When I say being present I mean this in two different ways. The first way is being visible to others. Peter Morville advocated being where your users are, providing resources at the point of need, having a single search box and locating this in as many places as possible. Where I work we have Summon, a single search box, and we integrate this into our online library guides, some VLE courses and, of course, the Library homepage. We don't have the statistics yet to find out where users are searching most so it may be quite interesting to see the results.

Aase Andreasen from Politiken and Andy Tattersall and Claire Beecroft from the University of Sheffield discussed getting out there and being physically present. What resonated with me most though was Joe Tree, Blipfoto founder's keynote speech on how his creation helps people be present in their minds. His main argument was that while people thoughtlessly post thousands of pictures they are less present than those who were new to photography and who carefully annotated their memories. As a fan of yoga and using mindfulness in life and in the workplace I was very pleased with the connections this made between the various aspects of my life.

Final conclusions

I really enjoyed this conference and got a lot out if it and there are still lots of hints and tips and links I hope to follow up in the future. While I find constantly being 'on' during conferences - networking, chatting to vendors etc exhausting, I generally leave feeling motivated and pleased that I'm still doing the day job and this was no exception. I'll leave you with one of my first tweets from the conference.


Sunday, 1 September 2013

Why I love LIKE and why I no longer say I'm not a 'proper professional'.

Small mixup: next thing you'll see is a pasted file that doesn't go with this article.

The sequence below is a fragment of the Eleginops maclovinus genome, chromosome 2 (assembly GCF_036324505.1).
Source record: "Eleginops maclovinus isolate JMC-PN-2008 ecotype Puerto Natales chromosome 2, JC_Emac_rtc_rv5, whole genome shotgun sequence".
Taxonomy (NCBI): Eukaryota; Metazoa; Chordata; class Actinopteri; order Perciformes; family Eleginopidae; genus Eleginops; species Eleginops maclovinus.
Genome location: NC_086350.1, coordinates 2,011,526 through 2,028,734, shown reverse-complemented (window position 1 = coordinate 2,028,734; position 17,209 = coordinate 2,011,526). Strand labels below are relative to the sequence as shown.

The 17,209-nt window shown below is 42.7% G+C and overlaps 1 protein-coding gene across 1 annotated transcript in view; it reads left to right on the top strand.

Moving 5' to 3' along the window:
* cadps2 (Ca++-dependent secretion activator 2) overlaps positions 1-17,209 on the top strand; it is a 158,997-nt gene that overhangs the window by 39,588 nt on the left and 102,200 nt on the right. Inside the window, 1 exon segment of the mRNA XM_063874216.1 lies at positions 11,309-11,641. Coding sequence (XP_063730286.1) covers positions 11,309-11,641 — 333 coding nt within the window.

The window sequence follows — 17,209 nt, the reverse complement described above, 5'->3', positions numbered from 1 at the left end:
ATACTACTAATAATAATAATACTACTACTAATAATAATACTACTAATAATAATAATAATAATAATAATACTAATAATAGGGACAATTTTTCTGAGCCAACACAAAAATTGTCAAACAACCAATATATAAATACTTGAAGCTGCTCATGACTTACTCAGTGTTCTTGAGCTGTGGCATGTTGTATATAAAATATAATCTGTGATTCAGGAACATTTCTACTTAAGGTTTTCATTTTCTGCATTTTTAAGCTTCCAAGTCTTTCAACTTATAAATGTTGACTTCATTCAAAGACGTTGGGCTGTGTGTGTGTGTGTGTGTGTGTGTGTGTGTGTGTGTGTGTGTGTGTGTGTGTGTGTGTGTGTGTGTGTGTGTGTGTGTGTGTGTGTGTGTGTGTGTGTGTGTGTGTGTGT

LIKE is the acronym for the London Information and Knowledge Exchange and today I would like to extol its virtues.

What is it? 
LIKE is a community of Library, Information, Knowledge and Communication professionals. It meets regularly, usually monthly, to share stories, learn, and exchange knowledge in an informal and relaxed setting. Often a speaker delivers a presentation or a workshop which is then followed by dinner where members discuss what they have just heard or taken part in. Social events include visits and walks around interesting parts of London as well as the annual Christmas Dinner. During the last two summers LIKE Ideas conferences have also been held.


How I got into it?
I stumbled across LIKE in 2011 when I was browsing a LinkedIn profile and saw their group page. My first few experiences attending the events were rather daunting. As I walked up the stairs and encountered people who were dressed very smartly, seemed incredibly self-assured and generally oozed confidence, I felt like I didn't belong. I remember describing myself as someone who wasn't like the 'proper professionals yet' indicating the suited and booted people. I was immediately told to stop being so silly: I was here wasn't I and ready to learn just like everyone else in the room? Since then I've generally tried to take that advice on board and even when I really don't feel like I belong I certainly no longer announce it. After all, to rehash the line oft attributed to Woody Allen, eighty percent of success in life is in the showing up.